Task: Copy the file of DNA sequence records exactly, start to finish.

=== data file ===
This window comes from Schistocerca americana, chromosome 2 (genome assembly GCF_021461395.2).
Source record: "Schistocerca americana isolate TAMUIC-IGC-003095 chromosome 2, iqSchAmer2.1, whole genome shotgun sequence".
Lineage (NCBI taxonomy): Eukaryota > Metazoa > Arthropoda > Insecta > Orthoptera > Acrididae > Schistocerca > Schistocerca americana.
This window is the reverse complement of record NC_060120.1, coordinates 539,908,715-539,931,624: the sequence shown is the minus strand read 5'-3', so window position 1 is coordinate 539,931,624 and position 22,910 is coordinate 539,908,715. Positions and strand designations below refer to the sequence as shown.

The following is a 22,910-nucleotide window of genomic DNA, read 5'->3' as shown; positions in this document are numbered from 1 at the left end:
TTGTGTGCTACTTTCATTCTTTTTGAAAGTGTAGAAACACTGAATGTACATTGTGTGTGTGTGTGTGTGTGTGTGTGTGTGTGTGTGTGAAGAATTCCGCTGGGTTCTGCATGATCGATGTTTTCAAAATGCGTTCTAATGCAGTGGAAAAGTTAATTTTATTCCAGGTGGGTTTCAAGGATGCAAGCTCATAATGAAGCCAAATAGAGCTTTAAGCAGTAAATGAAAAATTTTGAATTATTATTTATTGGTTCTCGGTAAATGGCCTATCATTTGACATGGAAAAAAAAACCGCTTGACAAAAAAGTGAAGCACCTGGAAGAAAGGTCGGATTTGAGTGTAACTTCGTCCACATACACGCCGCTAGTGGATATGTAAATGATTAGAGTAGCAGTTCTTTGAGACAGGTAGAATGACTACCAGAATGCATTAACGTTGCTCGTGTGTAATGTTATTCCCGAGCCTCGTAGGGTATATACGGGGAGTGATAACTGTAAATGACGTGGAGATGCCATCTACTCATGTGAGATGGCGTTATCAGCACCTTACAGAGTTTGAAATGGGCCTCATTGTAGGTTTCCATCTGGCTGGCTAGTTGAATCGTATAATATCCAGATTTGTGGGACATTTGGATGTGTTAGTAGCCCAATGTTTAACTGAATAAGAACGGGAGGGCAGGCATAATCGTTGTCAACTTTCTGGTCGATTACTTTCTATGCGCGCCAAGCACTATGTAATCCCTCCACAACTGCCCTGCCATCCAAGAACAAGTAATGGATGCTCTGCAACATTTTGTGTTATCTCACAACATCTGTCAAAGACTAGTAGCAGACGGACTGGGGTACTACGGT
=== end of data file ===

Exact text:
This window comes from Schistocerca americana, chromosome 2 (genome assembly GCF_021461395.2).
Source record: "Schistocerca americana isolate TAMUIC-IGC-003095 chromosome 2, iqSchAmer2.1, whole genome shotgun sequence".
Lineage (NCBI taxonomy): Eukaryota > Metazoa > Arthropoda > Insecta > Orthoptera > Acrididae > Schistocerca > Schistocerca americana.
This window is the reverse complement of record NC_060120.1, coordinates 539,908,715-539,931,624: the sequence shown is the minus strand read 5'-3', so window position 1 is coordinate 539,931,624 and position 22,910 is coordinate 539,908,715. Positions and strand designations below refer to the sequence as shown.

The following is a 22,910-nucleotide window of genomic DNA, read 5'->3' as shown; positions in this document are numbered from 1 at the left end:
TTGTGTGCTACTTTCATTCTTTTTGAAAGTGTAGAAACACTGAATGTACATTGTGTGTGTGTGTGTGTGTGTGTGTGTGTGTGTGTGTGAAGAATTCCGCTGGGTTCTGCATGATCGATGTTTTCAAAATGCGTTCTAATGCAGTGGAAAAGTTAATTTTATTCCAGGTGGGTTTCAAGGATGCAAGCTCATAATGAAGCCAAATAGAGCTTTAAGCAGTAAATGAAAAATTTTGAATTATTATTTATTGGTTCTCGGTAAATGGCCTATCATTTGACATGGAAAAAAAAACCGCTTGACAAAAAAGTGAAGCACCTGGAAGAAAGGTCGGATTTGAGTGTAACTTCGTCCACATACACGCCGCTAGTGGATATGTAAATGATTAGAGTAGCAGTTCTTTGAGACAGGTAGAATGACTACCAGAATGCATTAACGTTGCTCGTGTGTAATGTTATTCCCGAGCCTCGTAGGGTATATACGGGGAGTGATAACTGTAAATGACGTGGAGATGCCATCTACTCATGTGAGATGGCGTTATCAGCACCTTACAGAGTTTGAAATGGGCCTCATTGTAGGTTTCCATCTGGCTGGCTAGTTGAATCGTATAATATCCAGATTTGTGGGACATTTGGATGTGTTAGTAGCCCAATGTTTAACTGAATAAGAACGGGAGGGCAGGCATAATCGTTGTCAACTTTCTGGTCGATTACTTTCTATGCGCGCCAAGCACTATGTAATCCCTCCACAACTGCCCTGCCATCCAAGAACAAGTAATGGATGCTCTGCAACATTTTGTGTTATCTCACAACATCTGTCAAAGACTAGTAGCAGACGGACTGGGGTACTACGGT